Delphi 2009 and backwards compatibility

In a recent blog post I saw on DelphiFeeds.com, Babnik argues that Delphi 2009 should have been compatible with older Delphi versions by still treating String as an AnsiString and introducing a parallel VCL with UnicodeStrings (think TEdit vs. TEditW). I don’t think this would have been a good idea.

I understand that there are many Delphi users who want to upgrade to Delphi 2009 to benefit from additional features but don’t care about the Unicode improvements (or already use a different technique to support Unicode such as the TNT Controls). Adding this compatibility mode would therefore be a great short-term solution for them but would result in huge technical debt for CodeGear.

For CodeGear, this would mean supporting two parallel versions of the VCL for at least the next few versions of Delphi. What a support and maintenance nightmare! Likewise, third-party vendors would have to ship two different versions of their products for Delphi 2009 and beyond. One compiled with Unicode support and one without. Again, a maintenance nightmare.

I admit that porting real-world applications to Delphi 2009 can be quite a bit of work. The just released version of SmartInspect now uses Delphi 2009 for the SmartInspect Console. Previous versions were built against Delphi 2006 and I can say that the transition wasn’t as smooth as I hoped for. Like Babniks product, the SmartInspect Console already supported Unicode by using WideStrings and the TNT Controls, so there wasn’t a need to update to Delphi 2009 just because of Unicode. But we wanted to fix a few Vista related bugs and other glitches and Delphi 2009 includes fixes for most of them. So we decided to give Delphi 2009 a try.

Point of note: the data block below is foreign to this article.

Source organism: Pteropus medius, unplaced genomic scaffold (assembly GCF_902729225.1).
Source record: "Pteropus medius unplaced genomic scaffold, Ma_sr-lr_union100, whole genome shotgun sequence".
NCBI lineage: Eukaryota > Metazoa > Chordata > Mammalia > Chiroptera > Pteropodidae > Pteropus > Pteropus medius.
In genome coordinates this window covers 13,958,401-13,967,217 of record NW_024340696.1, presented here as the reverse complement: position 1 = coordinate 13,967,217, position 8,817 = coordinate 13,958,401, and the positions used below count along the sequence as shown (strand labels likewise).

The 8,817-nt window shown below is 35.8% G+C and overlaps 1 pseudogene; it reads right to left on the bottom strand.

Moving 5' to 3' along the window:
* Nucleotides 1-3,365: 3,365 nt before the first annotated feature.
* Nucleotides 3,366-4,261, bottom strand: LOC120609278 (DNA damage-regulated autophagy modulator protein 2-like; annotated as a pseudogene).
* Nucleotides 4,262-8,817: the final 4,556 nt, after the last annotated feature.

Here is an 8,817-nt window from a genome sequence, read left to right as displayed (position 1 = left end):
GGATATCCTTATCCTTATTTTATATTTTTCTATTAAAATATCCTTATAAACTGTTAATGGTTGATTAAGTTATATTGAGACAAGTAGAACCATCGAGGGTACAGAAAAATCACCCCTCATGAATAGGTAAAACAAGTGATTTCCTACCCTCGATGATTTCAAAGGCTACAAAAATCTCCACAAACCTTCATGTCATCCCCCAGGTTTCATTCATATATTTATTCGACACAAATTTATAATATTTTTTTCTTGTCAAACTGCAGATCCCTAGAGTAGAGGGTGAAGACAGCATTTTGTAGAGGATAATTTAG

It turned out that converting the Console itself wasn’t that big of a problem. The warning messages of the Delphi 2009 compiler are really helpful and we got most of the Console running within about two weeks. A bit more problematic were some no longer maintained third-party controls and it took two more weeks to get the Console to a really stable state. That’s more than I expected but still okay for such a one-time conversion (the Console has about 50K LoC + forms, the unmaintained third-party controls were about 10K I guess).

In retrospect, I think it was well-worth the time and Delphi 2009 feels like a good version. The IDE is much more stable than Delphi 2006 and the language and VCL finally got some much-needed improvements. We are also happy that we could throw away the WideString and TNT related code. Using Delphi 2009 makes the Console code much cleaner. It also got a bit faster because of the performance improvements of UnicodeString compared to WideString.

So, while I can understand that not everyone wants to invest the time for the Delphi 2009 conversion, I do not think that adding this compatibility mode would have been a good decision, especially not in the long run.